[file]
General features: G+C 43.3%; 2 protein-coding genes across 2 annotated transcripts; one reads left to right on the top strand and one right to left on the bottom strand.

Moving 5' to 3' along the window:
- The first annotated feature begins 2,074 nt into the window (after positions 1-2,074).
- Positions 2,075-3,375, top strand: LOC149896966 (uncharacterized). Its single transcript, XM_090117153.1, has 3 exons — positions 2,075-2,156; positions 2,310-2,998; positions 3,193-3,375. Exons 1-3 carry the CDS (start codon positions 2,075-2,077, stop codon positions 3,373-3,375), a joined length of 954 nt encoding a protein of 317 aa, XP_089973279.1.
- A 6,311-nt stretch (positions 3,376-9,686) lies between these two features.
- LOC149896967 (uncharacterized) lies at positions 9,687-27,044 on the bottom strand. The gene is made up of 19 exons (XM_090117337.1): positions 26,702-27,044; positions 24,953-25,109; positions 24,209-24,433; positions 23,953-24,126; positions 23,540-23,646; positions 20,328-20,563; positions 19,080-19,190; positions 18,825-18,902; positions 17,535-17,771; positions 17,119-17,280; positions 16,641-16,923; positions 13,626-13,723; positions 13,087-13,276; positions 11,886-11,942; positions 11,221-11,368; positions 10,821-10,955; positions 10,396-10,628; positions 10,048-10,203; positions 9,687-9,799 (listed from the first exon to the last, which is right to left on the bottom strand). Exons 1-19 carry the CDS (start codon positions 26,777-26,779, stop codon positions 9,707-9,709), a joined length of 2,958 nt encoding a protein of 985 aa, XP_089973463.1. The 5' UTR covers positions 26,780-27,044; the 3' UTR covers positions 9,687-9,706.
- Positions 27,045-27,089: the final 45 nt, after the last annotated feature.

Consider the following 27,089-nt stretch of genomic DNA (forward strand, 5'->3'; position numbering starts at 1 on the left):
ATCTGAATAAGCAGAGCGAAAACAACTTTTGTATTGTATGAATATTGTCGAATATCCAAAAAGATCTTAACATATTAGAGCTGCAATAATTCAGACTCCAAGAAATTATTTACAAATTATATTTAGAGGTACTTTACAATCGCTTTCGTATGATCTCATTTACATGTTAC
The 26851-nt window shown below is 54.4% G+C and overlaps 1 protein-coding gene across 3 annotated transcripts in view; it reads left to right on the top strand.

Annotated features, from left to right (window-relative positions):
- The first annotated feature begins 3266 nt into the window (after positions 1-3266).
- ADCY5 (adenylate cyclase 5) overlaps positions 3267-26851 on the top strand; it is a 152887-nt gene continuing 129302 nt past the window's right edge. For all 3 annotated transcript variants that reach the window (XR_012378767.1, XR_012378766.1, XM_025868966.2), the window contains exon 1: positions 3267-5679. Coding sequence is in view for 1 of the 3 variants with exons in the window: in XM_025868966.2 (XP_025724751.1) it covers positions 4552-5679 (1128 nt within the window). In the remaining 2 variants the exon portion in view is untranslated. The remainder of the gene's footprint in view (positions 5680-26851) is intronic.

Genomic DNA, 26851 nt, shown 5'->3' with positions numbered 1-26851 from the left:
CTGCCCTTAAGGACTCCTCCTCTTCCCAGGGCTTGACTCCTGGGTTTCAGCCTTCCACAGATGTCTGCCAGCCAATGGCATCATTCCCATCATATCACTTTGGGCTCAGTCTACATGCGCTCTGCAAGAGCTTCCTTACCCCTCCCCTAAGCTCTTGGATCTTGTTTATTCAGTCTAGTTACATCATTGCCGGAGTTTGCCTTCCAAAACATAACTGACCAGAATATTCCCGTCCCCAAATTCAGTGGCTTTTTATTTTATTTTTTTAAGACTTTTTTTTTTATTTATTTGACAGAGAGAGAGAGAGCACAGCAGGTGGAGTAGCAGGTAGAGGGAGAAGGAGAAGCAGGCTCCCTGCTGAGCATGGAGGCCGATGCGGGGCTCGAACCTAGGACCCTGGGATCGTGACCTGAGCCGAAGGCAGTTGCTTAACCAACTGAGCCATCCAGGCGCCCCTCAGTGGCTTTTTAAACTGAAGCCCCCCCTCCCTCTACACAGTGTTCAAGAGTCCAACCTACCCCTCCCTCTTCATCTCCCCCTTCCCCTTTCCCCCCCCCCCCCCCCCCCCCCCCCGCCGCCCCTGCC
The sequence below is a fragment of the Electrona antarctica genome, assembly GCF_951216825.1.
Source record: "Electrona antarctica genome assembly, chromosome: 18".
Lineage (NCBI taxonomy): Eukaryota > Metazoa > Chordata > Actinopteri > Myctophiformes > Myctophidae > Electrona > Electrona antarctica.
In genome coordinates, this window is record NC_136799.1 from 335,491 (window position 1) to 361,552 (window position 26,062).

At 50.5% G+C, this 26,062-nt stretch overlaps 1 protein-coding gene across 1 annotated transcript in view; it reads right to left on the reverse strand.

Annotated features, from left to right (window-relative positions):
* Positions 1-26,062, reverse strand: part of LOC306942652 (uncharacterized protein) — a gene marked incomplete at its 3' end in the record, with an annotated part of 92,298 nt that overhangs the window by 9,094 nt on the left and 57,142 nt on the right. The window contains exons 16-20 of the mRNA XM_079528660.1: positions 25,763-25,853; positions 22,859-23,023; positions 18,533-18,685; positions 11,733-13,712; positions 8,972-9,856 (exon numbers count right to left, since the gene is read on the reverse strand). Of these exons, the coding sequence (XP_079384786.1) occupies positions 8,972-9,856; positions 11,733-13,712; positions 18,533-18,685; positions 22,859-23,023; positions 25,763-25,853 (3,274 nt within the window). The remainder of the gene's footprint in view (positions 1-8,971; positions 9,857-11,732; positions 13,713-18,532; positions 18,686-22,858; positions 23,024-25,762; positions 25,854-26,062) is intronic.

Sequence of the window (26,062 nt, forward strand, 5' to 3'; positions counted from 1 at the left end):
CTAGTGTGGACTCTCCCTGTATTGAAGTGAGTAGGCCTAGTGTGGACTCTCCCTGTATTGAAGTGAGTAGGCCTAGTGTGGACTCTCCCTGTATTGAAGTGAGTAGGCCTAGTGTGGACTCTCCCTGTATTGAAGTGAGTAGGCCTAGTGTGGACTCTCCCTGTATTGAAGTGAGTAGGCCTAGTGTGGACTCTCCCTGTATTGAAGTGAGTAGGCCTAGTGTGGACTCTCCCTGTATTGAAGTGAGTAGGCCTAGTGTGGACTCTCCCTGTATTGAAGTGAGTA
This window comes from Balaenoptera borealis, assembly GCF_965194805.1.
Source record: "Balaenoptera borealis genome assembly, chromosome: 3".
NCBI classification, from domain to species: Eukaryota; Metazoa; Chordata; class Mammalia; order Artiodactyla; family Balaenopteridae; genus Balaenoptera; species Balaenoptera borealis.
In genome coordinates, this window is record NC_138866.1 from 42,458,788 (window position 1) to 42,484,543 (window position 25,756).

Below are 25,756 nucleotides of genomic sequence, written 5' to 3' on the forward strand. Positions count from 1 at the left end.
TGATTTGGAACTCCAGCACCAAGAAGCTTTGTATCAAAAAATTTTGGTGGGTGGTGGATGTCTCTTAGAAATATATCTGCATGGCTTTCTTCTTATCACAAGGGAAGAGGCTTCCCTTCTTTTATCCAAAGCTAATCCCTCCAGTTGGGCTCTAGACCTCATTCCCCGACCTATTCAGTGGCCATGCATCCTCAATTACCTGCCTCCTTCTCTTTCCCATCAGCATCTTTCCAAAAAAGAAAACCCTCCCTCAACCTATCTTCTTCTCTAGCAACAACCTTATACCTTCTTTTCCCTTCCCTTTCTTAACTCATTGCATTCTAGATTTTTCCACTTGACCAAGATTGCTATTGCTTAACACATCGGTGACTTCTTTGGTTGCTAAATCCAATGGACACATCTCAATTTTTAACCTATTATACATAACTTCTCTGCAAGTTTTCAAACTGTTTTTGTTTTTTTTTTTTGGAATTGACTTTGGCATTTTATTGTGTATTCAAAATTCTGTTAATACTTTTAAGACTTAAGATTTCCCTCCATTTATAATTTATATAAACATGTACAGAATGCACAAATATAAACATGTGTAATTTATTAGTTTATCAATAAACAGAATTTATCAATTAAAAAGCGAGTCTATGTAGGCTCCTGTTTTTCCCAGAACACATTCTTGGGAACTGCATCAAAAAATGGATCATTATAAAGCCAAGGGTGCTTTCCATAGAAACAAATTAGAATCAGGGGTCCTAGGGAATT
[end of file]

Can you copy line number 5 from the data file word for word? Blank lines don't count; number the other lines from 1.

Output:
- A 6,311-nt stretch (positions 3,376-9,686) lies between these two features.